I recently wrote an article which will be published by the Anthracite
Railroads Historical Society on the Lehigh Valley's well-hole cars. This is
a synopsis of it.
In 1913 the Lehigh Valley Sayre shops delivered 3 well-hole heavy duty flat
cars numbered 9951-9953. They weighed 91,900 pounds, had a platform
measuring 55'7" by 9'10" wide, and a well opening that measured 26'2" by
6'1". The platform stood 3'2" above the rails riding on six wheel trucks
with 28” diameter wheels. With a load capacity of 220,000 pounds these cars
were unique in design and capability among all US railroad equipment. They
may have been primarily designed to meet the needs of one of the Lehigh
Valley’s primary customers, the Bethlehem Steel Corporation. At least car
9952 when built carried the inscription “WHEN EMPTY RETURN TO BETHLEHEM PA".
Although the cars would remain in service for 42 years, little information
is available on how and where they were used, and they were seldom
photographed. Car 9952 was documented carrying perhaps their most unique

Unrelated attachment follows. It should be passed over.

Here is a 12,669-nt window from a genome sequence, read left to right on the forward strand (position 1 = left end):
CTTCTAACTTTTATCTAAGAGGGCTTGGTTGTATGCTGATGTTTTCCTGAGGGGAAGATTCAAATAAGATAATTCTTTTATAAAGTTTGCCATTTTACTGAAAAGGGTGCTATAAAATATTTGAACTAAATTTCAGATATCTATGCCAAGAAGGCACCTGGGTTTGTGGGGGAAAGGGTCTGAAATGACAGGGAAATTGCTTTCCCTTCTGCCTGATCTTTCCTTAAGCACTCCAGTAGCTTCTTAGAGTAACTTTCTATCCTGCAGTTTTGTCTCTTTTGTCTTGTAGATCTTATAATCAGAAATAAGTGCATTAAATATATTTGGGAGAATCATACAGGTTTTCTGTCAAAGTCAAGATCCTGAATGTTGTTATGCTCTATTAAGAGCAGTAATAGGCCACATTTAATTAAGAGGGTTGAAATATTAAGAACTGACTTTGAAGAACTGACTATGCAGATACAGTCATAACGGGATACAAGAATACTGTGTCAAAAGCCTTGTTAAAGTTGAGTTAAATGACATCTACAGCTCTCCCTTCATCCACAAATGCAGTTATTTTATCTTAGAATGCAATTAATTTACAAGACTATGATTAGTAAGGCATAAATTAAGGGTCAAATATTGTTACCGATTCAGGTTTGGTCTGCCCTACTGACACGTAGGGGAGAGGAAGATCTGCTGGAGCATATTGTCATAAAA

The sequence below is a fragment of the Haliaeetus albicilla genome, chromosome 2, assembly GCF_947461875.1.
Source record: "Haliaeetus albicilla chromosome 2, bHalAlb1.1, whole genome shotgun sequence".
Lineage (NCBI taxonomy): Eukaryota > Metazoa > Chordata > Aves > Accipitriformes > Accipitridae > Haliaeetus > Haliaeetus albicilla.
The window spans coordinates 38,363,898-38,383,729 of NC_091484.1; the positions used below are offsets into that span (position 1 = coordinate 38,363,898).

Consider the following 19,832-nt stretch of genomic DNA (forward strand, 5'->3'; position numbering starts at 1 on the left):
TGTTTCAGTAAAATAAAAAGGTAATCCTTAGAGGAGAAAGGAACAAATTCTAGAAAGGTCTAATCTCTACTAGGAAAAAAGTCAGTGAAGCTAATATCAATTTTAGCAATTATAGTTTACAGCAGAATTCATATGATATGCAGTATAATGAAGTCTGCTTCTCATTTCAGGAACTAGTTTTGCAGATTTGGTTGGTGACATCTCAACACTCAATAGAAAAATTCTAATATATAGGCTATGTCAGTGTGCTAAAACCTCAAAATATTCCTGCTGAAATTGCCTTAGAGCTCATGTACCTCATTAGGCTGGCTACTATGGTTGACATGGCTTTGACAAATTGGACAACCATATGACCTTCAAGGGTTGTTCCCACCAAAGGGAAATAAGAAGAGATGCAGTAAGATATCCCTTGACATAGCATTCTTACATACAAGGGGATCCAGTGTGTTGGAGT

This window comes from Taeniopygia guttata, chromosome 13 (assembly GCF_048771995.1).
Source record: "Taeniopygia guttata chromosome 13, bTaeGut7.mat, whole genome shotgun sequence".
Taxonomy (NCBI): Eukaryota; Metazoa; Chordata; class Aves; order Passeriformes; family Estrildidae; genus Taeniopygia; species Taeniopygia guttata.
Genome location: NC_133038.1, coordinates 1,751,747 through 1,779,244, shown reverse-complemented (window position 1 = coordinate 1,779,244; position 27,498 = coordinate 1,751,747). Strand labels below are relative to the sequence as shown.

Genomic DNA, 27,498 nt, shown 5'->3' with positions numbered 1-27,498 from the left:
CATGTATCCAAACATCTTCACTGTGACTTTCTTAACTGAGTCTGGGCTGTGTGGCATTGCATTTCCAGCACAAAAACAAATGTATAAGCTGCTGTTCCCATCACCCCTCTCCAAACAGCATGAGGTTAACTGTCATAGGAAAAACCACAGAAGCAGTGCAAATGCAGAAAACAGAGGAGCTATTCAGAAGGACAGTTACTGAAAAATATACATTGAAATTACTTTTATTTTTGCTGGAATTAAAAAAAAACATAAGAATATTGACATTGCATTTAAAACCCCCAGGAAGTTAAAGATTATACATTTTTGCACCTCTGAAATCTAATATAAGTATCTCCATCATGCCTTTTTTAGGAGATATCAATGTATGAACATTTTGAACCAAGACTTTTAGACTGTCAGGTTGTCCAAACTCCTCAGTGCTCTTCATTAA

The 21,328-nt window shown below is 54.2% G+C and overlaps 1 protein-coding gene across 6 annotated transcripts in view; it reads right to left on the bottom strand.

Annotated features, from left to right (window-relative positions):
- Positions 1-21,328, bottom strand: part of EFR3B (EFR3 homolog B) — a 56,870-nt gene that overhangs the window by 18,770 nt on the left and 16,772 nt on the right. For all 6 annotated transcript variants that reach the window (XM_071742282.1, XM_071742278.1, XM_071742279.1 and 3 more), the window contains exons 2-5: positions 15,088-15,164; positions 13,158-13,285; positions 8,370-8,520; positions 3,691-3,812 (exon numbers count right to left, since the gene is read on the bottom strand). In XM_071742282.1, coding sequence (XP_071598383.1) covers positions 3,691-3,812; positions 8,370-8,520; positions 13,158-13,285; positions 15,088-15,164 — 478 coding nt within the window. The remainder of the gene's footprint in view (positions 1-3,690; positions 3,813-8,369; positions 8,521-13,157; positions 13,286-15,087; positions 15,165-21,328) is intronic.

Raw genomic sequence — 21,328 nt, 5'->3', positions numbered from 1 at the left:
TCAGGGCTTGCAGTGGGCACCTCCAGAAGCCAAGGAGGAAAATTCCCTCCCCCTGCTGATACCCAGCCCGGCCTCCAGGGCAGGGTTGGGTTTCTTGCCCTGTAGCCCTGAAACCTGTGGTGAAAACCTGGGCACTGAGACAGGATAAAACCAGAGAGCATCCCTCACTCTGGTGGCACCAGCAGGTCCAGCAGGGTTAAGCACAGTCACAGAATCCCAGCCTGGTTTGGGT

load. In July of 1926 the Baldwin Locomotive Works used it to deliver
engine No.50 to the Uintah Railway Company in Colorado. The truly unique
2-6-6-2T measured 49’6” over the couplers and with a working weight of
236,300 lbs. The engine was loaded virtually intact on 9952 on a section of
3’0” gauge track for the trip from Pennsylvania to the Rio Grande
interchange with the Uinitah Railway at Mack, Colorado.
Thanks to details published in BETHLEHEM STEEL in Bethlehem, Pennsylvania: a
Photographic History, we have an idea of some of the other unique type of
loads each of these cars carried. Car 9951 was photographed in 1938 at
Bethlehem Steel being loaded with a pair of elliptical “teeming ladles.”
Car 9953 was photographed at Bethlehem Steel in 1948 with feed and discharge
end spiders weighing 32,320 lbs. which were made for a dredge and were being
shipped to Bath Iron Works in Maine. Car 9952 was photographed in 1952 at
Bethlehem Steel loaded with the lower crosshead beam for a 35,000 ton
forging press to be assembled at Grafton, Massachusetts. The placard
identifies the load as part of the USAF’s Heavy Press Program manufactured
by the Loewy-Hydropress Company of Congers, NY.